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Nov 27, 2008 01:32 PM

Indian Food in Southeast Asia


As some of you already know, I'll be traveling in Phnom Penh, Saigon, Vientiane, Chiang Mai and Bangkok during December. I thought I might sacrifice a meal in search of authentic and delicious Indian food, given the proximity to that country. Does anyone know where I might get nearly native Indian food, say, in Bangkok, or any of the other cities I'll be visiting?


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  1. Pahurat, at the west end of Yoaworat Road, is pretty much considered "Little India". It might be an area to check.

    I have heard that "Indian Hut", at the west end of Surawong, is good. I can't judge; neither my wife, or myself, do Indian.

    1. I found the Indian restaurants around Yaowarat to kind of suck, but it was several years ago that I ate there.

      Dosa King, however, is amazing! Some days the food is better than other days, but that's because each dish is made to order in a home-style way, and it's always good. They don't cook a big pot of anything and leave it on the stove all day (as far as I know), and there are no standard recipes--the cooks cook according to instinct. (that's what we were told, anyway) It's on Sukhumwit, somewhere around Asoke Station.

      1. I can't help you with Bangkok, but I do spend several months a year in Chiang Mai where there are about a dozen Indian restaurants. The best of the bunch is Le Spice, near the Night Bazaar. It has a nice atmosphere and reasonable prices, but the food is ordinary.

        I think Nazim in Vientiane is better but I haven't been in a couple of years. Nazim has branches in several cities in Laos (and a couple of imitators also named Nazim). If you make it to Luang Prabang (hopefully you will as it's much nicer than Vientiane), the Nazim there is the best Indian restaurant I've found in Thailand or Laos and worth a meal if you need a night off from Thai/Lao food.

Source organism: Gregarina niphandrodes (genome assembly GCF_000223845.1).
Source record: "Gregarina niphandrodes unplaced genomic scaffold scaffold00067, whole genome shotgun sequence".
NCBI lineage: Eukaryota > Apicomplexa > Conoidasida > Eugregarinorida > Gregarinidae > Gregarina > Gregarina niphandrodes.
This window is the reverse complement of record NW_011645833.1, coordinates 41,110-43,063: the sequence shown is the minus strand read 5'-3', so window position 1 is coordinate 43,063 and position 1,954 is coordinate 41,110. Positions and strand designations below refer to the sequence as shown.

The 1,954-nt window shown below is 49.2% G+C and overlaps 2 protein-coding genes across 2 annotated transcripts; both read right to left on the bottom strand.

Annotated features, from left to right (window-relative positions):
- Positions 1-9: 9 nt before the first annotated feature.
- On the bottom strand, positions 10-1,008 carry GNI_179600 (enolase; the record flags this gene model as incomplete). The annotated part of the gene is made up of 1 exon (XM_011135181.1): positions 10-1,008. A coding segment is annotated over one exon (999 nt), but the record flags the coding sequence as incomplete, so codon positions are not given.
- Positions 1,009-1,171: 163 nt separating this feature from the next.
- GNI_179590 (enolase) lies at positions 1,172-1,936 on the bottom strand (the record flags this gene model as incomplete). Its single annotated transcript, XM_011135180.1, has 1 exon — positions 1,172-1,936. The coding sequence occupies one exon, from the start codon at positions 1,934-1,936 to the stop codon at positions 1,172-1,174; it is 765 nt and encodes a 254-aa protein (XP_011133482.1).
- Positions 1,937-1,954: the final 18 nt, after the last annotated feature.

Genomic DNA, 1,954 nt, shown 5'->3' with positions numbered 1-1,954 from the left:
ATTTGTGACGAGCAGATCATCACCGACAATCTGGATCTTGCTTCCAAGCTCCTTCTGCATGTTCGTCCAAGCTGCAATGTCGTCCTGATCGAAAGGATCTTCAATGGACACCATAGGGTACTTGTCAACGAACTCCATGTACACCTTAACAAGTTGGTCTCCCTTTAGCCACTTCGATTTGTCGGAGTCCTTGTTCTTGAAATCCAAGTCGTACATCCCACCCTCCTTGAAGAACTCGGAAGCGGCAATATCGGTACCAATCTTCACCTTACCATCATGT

8 Replies
        1. re: el jefe

          I've always been underwhelmed by the average Indian joints in BKK, although I haven't tried more than 5 or 6. Many of them are catering to tourists so the bar is set pretty low.

          If you want to splurge, check out Rang Mahal at the Rembrandt Hotel. It's Sikh owned, like many of the bigger places along that stretch of Sukhumvit.
          To go a al carte is expensive, but the buffet is decent value. (I think Sunday lunch. Phone to check.) This is where BKK's wealthy Sikhs eat.

          For dhosa and southern veggie stuff, there used to be some places catering to South Indians on the sois running south off Surawong, west of Soi Naret. (Maybe Silom 22...). That was 15 years ago when I used to live in that hood, so I don't know if they are still there. Kind of a fun area to wander around in and explore just the same. Food was simple but very tasty and dead cheap.

          1. re: koknia